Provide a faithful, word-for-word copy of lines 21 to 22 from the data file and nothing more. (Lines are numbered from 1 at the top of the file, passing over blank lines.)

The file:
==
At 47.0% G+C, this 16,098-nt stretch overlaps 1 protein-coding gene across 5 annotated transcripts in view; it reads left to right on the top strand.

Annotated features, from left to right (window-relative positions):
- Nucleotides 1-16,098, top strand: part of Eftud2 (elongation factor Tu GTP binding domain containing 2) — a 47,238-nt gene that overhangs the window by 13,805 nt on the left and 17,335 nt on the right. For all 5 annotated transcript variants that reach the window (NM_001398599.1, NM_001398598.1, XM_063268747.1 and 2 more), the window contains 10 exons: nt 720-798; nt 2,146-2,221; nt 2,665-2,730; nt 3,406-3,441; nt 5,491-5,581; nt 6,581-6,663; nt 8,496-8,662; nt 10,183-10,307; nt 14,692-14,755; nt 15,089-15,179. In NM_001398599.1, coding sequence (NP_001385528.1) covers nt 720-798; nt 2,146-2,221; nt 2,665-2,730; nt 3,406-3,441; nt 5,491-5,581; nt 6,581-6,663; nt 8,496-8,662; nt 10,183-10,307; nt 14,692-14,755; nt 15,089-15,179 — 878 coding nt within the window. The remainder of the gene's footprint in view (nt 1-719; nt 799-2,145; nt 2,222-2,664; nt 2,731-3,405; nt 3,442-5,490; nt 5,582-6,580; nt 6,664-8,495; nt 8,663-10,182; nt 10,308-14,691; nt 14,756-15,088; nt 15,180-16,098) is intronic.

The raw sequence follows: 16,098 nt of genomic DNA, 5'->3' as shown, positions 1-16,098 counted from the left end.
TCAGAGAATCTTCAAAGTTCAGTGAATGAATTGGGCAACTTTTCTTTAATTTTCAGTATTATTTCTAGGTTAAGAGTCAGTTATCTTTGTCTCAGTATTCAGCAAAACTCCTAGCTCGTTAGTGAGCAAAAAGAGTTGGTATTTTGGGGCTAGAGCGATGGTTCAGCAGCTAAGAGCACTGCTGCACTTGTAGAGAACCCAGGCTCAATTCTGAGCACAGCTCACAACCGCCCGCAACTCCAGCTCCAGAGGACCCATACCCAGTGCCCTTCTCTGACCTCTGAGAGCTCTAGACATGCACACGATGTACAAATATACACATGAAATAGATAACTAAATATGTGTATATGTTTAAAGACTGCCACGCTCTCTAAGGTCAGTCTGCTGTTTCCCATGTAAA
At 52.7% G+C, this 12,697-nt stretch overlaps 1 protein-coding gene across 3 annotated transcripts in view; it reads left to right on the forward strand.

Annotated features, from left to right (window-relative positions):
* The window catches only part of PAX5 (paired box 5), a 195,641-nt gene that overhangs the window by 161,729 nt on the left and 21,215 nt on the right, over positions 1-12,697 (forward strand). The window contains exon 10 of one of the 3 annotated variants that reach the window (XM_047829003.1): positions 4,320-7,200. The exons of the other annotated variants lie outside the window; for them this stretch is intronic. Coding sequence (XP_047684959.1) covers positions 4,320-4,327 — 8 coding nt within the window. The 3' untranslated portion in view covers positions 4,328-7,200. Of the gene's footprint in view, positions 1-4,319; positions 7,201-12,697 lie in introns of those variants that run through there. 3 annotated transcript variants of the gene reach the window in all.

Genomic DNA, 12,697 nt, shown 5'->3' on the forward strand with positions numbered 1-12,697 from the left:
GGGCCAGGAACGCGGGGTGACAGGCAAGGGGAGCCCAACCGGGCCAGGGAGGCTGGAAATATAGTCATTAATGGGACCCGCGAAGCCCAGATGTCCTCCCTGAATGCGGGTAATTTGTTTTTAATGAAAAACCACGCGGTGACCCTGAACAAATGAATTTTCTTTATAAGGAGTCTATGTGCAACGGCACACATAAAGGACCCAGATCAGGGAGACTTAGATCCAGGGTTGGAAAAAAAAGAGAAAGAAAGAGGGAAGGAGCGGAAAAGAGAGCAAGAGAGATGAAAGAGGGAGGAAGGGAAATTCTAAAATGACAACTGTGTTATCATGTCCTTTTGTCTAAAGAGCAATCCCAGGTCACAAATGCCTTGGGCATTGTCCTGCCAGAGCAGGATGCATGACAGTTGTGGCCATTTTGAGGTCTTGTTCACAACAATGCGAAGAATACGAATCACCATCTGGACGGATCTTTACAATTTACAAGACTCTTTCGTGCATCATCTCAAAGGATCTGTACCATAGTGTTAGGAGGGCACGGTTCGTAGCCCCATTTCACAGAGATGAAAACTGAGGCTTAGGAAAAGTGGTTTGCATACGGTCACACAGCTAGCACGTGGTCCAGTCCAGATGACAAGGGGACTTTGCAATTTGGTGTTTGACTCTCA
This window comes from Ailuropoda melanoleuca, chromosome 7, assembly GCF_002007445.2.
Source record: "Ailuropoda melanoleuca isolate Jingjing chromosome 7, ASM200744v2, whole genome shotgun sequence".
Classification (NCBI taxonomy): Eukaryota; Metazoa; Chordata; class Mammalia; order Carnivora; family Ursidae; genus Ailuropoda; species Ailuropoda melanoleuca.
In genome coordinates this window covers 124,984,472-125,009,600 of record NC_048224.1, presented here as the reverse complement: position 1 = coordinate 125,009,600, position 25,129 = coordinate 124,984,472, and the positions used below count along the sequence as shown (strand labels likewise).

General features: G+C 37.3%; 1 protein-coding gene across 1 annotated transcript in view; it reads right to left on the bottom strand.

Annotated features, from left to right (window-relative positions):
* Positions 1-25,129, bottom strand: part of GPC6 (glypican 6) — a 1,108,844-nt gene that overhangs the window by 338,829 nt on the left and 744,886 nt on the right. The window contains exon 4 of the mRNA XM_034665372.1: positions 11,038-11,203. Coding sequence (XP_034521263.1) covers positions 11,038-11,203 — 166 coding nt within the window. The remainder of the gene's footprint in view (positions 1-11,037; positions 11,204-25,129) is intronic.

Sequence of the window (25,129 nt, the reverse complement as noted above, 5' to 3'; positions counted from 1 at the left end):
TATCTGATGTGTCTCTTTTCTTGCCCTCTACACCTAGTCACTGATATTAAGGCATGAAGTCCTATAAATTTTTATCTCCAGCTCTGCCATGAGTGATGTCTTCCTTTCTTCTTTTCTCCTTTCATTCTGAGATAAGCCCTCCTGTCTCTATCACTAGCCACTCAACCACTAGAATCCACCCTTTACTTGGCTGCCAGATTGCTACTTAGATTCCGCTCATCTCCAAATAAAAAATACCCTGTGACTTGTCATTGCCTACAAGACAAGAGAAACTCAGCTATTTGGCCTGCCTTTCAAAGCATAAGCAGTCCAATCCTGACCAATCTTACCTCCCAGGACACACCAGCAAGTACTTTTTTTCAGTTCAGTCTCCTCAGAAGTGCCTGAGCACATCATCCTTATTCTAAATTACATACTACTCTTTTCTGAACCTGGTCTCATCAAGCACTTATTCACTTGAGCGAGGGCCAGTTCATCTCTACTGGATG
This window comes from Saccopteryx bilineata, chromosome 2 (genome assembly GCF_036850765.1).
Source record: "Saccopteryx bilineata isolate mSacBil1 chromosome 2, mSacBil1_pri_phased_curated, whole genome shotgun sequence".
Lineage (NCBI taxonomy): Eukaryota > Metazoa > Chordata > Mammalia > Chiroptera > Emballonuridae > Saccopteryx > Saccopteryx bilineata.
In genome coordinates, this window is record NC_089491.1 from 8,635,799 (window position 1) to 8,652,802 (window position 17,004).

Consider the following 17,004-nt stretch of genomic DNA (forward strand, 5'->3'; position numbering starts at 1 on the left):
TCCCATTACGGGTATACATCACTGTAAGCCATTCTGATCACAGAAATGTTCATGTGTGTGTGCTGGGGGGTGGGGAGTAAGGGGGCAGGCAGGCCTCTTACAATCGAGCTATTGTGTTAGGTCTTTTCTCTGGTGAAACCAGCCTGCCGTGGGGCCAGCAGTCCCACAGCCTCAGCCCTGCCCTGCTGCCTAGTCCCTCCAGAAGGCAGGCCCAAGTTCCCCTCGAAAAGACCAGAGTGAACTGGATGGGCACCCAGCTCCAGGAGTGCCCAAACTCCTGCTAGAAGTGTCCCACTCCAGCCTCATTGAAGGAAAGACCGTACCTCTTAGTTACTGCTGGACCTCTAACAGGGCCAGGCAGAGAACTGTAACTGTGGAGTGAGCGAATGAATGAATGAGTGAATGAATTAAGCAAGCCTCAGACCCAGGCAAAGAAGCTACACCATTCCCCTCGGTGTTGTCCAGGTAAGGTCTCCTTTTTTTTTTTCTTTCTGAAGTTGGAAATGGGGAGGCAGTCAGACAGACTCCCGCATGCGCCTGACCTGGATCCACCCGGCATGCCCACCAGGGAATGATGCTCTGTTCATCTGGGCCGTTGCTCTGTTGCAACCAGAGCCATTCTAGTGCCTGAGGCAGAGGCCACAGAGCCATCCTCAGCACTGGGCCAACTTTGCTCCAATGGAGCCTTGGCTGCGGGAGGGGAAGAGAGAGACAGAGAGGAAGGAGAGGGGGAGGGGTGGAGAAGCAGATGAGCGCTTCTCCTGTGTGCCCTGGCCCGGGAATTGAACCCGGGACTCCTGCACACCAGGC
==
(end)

Source record: "Saccopteryx bilineata isolate mSacBil1 chromosome 2, mSacBil1_pri_phased_curated, whole genome shotgun sequence".
Lineage (NCBI taxonomy): Eukaryota > Metazoa > Chordata > Mammalia > Chiroptera > Emballonuridae > Saccopteryx > Saccopteryx bilineata.